• Hyun Jung Park
    • , Zheng Xia
    • , Benjamin Rodriguez
    • , Lei Li
    • , Jianzhong Su
    • , Kaifu Chen
    •  & Wei Li
  3. Department of Human Genetics, Graduate School of Public Health, University of Pittsburgh, Pittsburgh, PA, USA

    • Hyun Jung Park
  4. Department of Biochemistry & Molecular Biology, University of Texas Medical Branch, Galveston, TX, USA

    • Ping Ji
    • , David Baillat
    • , Camila R. Fontes-Garfias
    •  & Eric J. Wagner
  5. Center for Precision Health, School of Biomedical Informatics, The University of Texas Health Science Center at Houston, Houston, TX, USA

    • Soyeon Kim
  6. Department of Pharmaceutical Sciences, College of Pharmacy and Health Sciences, Butler University, Indianapolis, IN, USA

    • Chioniso P. Masamha
  7. Department of Biochemistry and Molecular Biology, University of Texas, McGovern Medical School, Houston, TX, USA

    • Ann-Bin Shyu
  8. Department of Molecular Physiology and Biophysics, Baylor College of Medicine, Houston, TX, USA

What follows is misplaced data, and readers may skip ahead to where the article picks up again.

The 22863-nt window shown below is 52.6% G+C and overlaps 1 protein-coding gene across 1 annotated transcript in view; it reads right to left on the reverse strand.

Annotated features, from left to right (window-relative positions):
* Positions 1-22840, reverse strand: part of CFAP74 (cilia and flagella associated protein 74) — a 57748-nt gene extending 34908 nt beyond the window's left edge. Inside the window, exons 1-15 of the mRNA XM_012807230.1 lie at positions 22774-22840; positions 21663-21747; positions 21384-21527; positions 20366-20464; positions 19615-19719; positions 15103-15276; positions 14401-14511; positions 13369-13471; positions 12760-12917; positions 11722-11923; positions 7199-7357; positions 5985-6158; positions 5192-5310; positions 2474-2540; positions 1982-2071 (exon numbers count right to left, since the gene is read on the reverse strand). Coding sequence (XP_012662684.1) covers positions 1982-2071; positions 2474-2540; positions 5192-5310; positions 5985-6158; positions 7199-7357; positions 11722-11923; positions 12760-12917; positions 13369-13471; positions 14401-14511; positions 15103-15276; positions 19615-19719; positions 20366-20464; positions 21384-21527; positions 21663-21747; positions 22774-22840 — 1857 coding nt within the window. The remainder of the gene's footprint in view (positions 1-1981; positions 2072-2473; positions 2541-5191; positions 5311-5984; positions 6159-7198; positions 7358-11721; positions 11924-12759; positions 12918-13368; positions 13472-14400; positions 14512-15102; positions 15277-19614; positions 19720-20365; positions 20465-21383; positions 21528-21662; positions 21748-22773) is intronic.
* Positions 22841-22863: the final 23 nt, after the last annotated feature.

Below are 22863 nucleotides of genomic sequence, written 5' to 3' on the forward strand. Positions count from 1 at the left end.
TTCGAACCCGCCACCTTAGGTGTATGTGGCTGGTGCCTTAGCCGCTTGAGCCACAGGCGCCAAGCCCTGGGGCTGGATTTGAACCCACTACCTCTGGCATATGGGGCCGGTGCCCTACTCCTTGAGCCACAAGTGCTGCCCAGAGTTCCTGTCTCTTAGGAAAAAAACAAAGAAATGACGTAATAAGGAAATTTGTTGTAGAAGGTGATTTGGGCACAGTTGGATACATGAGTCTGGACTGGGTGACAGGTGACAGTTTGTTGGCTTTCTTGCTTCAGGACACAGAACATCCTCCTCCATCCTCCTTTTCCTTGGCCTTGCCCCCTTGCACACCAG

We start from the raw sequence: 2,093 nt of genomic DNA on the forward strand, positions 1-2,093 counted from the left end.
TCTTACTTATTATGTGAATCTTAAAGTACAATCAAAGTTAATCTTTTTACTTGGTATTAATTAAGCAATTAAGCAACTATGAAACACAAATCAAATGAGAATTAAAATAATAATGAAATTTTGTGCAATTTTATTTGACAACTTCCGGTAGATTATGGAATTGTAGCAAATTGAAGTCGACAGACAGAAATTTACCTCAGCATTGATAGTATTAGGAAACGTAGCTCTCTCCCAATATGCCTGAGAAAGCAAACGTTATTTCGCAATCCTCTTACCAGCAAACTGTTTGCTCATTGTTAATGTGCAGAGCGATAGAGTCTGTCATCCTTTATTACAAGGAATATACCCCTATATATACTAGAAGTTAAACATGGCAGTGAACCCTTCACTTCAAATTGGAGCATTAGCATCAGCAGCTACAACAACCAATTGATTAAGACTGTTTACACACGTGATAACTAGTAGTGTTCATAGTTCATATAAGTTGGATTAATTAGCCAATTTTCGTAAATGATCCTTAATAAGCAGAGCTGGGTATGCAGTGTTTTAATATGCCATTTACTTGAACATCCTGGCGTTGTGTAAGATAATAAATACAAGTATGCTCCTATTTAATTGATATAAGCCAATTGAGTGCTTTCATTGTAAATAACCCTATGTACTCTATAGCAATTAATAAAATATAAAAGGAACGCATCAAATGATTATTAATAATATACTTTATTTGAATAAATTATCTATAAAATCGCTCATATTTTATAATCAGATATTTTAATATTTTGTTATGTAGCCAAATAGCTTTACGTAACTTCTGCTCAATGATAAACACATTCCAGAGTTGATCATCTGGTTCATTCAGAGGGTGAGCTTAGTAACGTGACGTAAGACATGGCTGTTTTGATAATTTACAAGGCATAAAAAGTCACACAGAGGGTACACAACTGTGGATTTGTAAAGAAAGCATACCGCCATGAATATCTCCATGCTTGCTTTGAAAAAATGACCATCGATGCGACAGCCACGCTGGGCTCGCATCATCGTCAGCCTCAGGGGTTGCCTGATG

• Joel R. Neilson

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Contributions

H.J.P. and W.L. conceived the project, designed the experiments and performed the data analysis. S.K. performed the regression analysis. Z.X. performed the APA analysis. L.L., J.S. and K.C. helped with data analysis. C.P.M., E.J.W. and A.-B.S. obtained the miRNA-Seq data. P.J., C.R.F.-G. and D.B. performed the NUDT21-knockdown experiments. H.J.P., P.J., E.J.W. and W.L. wrote the manuscript with input from B.R., A.-B.S., C.P.M. and J.R.N.

Competing interests

The authors declare no competing interests.

Corresponding authors

Correspondence to Eric J. Wagner or Wei Li.

Integrated supplementary information

  1. Supplementary Figure 1 3′UTR-shortening trans effect is associated with 3′UTR-shortening, but not with methylation changes.